The Pencil

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Being a writer and editor, I have made pencils permanent companions of mine for many years. Word’s track changes and Adobe’s tools have nothing on the ease and simplicity of a stick of wood-covered graphite with a small wad of eraser on top. At least my son still has to use pencils at school for some things even though they all have their own Chromebook. Math is still attended to with the best tool (we won’t address the use of calculators, memories, and counting on fingers and toes here).

As much as I hate to waste paper, staring at a computer screen for hours is too physically taxing for me to tolerate. I print and mark up texts by hand as often as possible. Pencils are the most logical tool because I can erase marks if I rethink something or want to update changes. They are not encased in plastic, so I’m less uptight about going through them. Though I do use hand-turned pens, that is another post for another time.

In my new job, I began as a tech writer but the position morphed into an editing-dense endeavor once I began to look through their existing publications and documents and started streamlining some of the content and layout. Almost immediately, I rolled away from the computer screen, and out came the pencils.

1200px-sharpener_with_pencilThen the pencils got dull. I went to the supply cabinet and searched in vain for a sharpener of any kind. Then I visited just about every coworker I could to borrow one. No luck. I did get some blank looks and a some offers of mechanical pencils, but no sharpeners. Then, one of the engineers reached on top of his file cabinet and grabbed an electric sharpener that looked to be no later a make than the ’80s, blew the dust off of it, and let me take it. It sits atop my desk like a display piece. Much like the bobble-head dolls of one of my friends. People stop dead and point and talk about the “old” ones you hand crank (Yes, I have one at home).

The motor abruptly breaks the relative silence, so I try to limit its use so I don’t keep alarming people with the sudden blast of old technology. The other day, from a few cubicles away, I heard someone giving the answer “It’s a pencil sharpener.” That reminded me of Lane Smith’s It’s a Book with all of the silly questions related to what it “is and does.” I mean, really, will curious queries be applicable to the pencil itself one day?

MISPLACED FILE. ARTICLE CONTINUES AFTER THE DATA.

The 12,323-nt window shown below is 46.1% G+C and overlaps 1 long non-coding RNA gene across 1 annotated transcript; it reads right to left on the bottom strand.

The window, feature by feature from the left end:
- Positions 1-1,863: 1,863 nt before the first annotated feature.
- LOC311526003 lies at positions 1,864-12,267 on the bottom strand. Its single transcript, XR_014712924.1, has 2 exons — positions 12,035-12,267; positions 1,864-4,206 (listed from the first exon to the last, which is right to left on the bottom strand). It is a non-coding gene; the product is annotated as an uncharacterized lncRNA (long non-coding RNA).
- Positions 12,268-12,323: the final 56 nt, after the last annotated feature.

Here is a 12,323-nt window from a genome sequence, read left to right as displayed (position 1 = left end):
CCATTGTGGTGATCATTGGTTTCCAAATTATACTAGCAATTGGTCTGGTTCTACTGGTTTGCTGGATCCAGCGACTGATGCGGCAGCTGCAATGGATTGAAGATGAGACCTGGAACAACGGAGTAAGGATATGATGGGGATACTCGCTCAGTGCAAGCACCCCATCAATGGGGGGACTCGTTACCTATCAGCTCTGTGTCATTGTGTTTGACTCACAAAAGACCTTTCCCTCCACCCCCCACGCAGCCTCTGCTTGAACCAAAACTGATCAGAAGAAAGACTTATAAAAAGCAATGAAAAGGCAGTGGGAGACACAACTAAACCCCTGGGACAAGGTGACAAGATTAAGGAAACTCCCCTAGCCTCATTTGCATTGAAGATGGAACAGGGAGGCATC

Reading about pencils: The Pencil Perfect by Caroline Weaver. I have to admit, it is not well edited and, if you are an academic, not scholarly, but, for a niche book created from love of something that is truly an unsung part of history and world culture, it is still of value.

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Should Your Blog Topics Be Thematically Consistent at All Times?

paint cansI just finished a conference call at work about creating general interest blog posts for our website. People were suggesting topics that were not linked to technical writing or instructional design, but diverse topics like music, candy, humorous IMs, and Halloween decorating. But I kept thinking that the thematic focus should be consistent somehow with our industry. It’s the composition professor in me: I always bring a subject or argument back to a basic foundation—a big picture. So, if tech writers and designers are writing about these random things, shouldn’t they still be related to our environment somehow? If you like the Beatles, as one person enthusiastically told us, can’t that also tie to design (album covers) or sound (voiceover technology)? Candy and decorating can relate to branding color schemes and images for clients, right?

But then I started to think about how my own blogging digressions have produced some very interesting feedback. I’ve had online conversations begin with new people who suddenly drop in and respond to these added topics. I’ve found new ideas and perspectives I didn’t know I would be interested in. So, maybe going seemingly off topic will provide us with some great results. Maybe these are chances to bond with others we didn’t interact with very often.

There are a few colleagues and myself who spend the day connected via Slack. To offset stress, burnout, creative conundrums, drawing blanks, and maybe the loneliness of telecommuting, we check in with humorous gifs and observations. The hysteria often mounts and the energy increases. Our connection might be initiated by our work relationship, but the topics are often reflective of our external interests. It’s rather freeing to think of something that has no consequences, no deadlines, no evaluations or profit tied to it. A kind of tonic that invigorates and connects us rather than divides or distracts from our goals.

So, perhaps, variety in subject matter reflected in our blogs may drive more new followers to us and encourage established connections to share a wider variety of responses. At least we won’t be bored!